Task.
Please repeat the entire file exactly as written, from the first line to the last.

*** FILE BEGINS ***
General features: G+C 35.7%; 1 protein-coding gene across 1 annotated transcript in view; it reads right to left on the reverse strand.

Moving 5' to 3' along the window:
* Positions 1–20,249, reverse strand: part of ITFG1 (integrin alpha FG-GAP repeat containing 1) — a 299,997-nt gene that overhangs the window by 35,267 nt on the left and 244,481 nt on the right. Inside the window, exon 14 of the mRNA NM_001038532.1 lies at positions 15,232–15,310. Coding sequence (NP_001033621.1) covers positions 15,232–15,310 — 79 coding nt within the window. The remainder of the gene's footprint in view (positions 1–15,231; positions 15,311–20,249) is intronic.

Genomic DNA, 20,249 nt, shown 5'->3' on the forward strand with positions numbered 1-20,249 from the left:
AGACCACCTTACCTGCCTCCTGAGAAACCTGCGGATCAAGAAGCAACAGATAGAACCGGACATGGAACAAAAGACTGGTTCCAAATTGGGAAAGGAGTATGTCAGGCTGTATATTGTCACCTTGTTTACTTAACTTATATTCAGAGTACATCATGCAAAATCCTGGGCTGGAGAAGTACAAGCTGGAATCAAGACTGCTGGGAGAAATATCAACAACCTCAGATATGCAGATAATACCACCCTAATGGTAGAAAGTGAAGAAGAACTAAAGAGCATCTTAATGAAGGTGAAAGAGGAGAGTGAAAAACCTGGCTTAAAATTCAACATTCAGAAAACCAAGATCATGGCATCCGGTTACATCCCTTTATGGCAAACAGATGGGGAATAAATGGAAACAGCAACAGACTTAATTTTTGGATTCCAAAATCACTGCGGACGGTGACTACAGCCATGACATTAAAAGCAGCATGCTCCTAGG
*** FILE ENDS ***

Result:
General features: G+C 35.7%; 1 protein-coding gene across 1 annotated transcript in view; it reads right to left on the reverse strand.

Moving 5' to 3' along the window:
* Positions 1–20,249, reverse strand: part of ITFG1 (integrin alpha FG-GAP repeat containing 1) — a 299,997-nt gene that overhangs the window by 35,267 nt on the left and 244,481 nt on the right. Inside the window, exon 14 of the mRNA NM_001038532.1 lies at positions 15,232–15,310. Coding sequence (NP_001033621.1) covers positions 15,232–15,310 — 79 coding nt within the window. The remainder of the gene's footprint in view (positions 1–15,231; positions 15,311–20,249) is intronic.

Genomic DNA, 20,249 nt, shown 5'->3' on the forward strand with positions numbered 1-20,249 from the left:
AGACCACCTTACCTGCCTCCTGAGAAACCTGCGGATCAAGAAGCAACAGATAGAACCGGACATGGAACAAAAGACTGGTTCCAAATTGGGAAAGGAGTATGTCAGGCTGTATATTGTCACCTTGTTTACTTAACTTATATTCAGAGTACATCATGCAAAATCCTGGGCTGGAGAAGTACAAGCTGGAATCAAGACTGCTGGGAGAAATATCAACAACCTCAGATATGCAGATAATACCACCCTAATGGTAGAAAGTGAAGAAGAACTAAAGAGCATCTTAATGAAGGTGAAAGAGGAGAGTGAAAAACCTGGCTTAAAATTCAACATTCAGAAAACCAAGATCATGGCATCCGGTTACATCCCTTTATGGCAAACAGATGGGGAATAAATGGAAACAGCAACAGACTTAATTTTTGGATTCCAAAATCACTGCGGACGGTGACTACAGCCATGACATTAAAAGCAGCATGCTCCTAGG